Cyrano de Bergerac
Director: Jamie Lloyd, Tony Grech-Smith
Writer: Martin Crimp in an adaptation of Edmond Rostand‘s play
Cast: James McAvoy, Anita-Joy Uwajeh, Eben Figueiredo, Tom Edden, Nima Taleghani, Michele Austin, Adam Best, Nari Blair-Mangat, Adrian Der Gregorian, Kiruna Stamell, Brinsley Terence
Seen on: 1.3.2022
Cyrano de Bergerac (James McAvoy) is a poet and soldier, known for his big nose that practically disfigures him, and his hot temper that earns him a certain respect and fear. Cyrano is very much in love with Roxane (Anita-Joy Uwajeh) with whom he connects over their shared love of poetry. But he has never told her, fearing that she couldn’t possibly love him because of his looks. When she tells him that she is in love with the newly arrived soldier Christian (Eben Figueiredo) and asks him for help, he is reluctant. But when he learns that Christian also loves Roxane, but has trouble with words, he suggests that he could help him find the right ones to court her.
This production of Cyrano de Bergerac is a wonderfully modernized, exciting adaptation with a frankly astonishing McAvoy in the lead. I was utterly enchanted by it.
I have never been somebody who is very good with feeling the rhythm of poetry when I had to read it by myself. (Chanting lessons in my Latin classes were always a goddamn pain for me.) But the thing I remember most about reading Cyrano de Bergerac (around 20 years ago for the first time probably) is the rhythm of it that completely drew me in. The other thing I remember very well is the romantic and dramatic nature of it. And the entire thing with the moon.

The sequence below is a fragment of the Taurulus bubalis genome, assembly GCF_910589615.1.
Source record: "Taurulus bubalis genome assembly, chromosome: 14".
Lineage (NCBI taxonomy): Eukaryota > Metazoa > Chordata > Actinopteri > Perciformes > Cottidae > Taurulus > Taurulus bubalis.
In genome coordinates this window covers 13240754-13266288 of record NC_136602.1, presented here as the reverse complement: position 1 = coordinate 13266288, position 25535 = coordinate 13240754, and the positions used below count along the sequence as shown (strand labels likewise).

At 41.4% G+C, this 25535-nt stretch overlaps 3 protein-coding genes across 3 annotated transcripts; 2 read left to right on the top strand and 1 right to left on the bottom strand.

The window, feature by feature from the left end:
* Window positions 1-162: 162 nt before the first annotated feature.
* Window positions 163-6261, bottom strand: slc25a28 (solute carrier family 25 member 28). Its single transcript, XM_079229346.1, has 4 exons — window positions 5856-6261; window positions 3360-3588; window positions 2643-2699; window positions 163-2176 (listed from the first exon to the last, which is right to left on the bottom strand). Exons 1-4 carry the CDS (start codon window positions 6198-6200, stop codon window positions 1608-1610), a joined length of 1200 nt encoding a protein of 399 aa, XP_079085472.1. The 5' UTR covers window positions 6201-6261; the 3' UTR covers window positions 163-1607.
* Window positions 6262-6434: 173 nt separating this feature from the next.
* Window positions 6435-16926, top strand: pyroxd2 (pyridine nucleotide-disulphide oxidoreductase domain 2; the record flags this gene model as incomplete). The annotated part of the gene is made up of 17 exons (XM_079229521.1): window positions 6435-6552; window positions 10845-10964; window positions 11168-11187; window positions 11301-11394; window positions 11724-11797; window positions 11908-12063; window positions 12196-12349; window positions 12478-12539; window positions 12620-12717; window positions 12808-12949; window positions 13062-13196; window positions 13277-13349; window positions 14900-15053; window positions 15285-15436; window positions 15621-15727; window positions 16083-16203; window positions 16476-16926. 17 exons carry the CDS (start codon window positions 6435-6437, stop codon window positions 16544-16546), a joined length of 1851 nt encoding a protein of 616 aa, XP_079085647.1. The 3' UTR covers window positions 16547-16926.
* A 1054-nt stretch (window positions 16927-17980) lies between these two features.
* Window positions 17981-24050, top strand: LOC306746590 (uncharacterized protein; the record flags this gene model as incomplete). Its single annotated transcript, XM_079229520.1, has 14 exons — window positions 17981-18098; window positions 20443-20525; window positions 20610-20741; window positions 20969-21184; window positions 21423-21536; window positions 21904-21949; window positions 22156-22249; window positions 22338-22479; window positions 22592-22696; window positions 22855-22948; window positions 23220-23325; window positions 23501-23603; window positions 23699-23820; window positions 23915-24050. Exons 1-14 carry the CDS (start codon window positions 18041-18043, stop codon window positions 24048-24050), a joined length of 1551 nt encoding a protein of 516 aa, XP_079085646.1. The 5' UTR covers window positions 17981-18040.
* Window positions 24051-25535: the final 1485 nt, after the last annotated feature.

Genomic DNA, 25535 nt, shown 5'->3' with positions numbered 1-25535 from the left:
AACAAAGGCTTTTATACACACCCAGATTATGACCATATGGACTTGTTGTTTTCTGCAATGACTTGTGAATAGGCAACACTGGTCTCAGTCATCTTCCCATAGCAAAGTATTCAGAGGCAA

This adaptation is very faithful to the things I remember about the play, above all its rhythmical nature, leaning heavily on hiphop to give it a more modern spin. It’s often funny and light-hearted, but overall, it’s not a happy play, although the fast pace that comes from this rhythm sometimes makes it seem otherwise.
James McAvoy is in a league of his own in this play. He is so fucking good, I actally can look past the fact that they actually cast him as an ugly man. I mean, hello? Have you seen this dude? He is pretty damn gorgeous. Plus, he is like sex on a stick in this play. It does make things a little weird, but if you just accept that the play takes part in a weird parallel universe where people collectively think that this dude is ugly, it works.
Really, that’s the only thing I have to criticize about this production. I liked the (slight) queering of it – and I would be totally here for a version that delves even further into this reading. I liked the aesthetics. I liked the tempo. And altogether, I was just absolutely spellbound by it.
Summarizing: simply fantastic.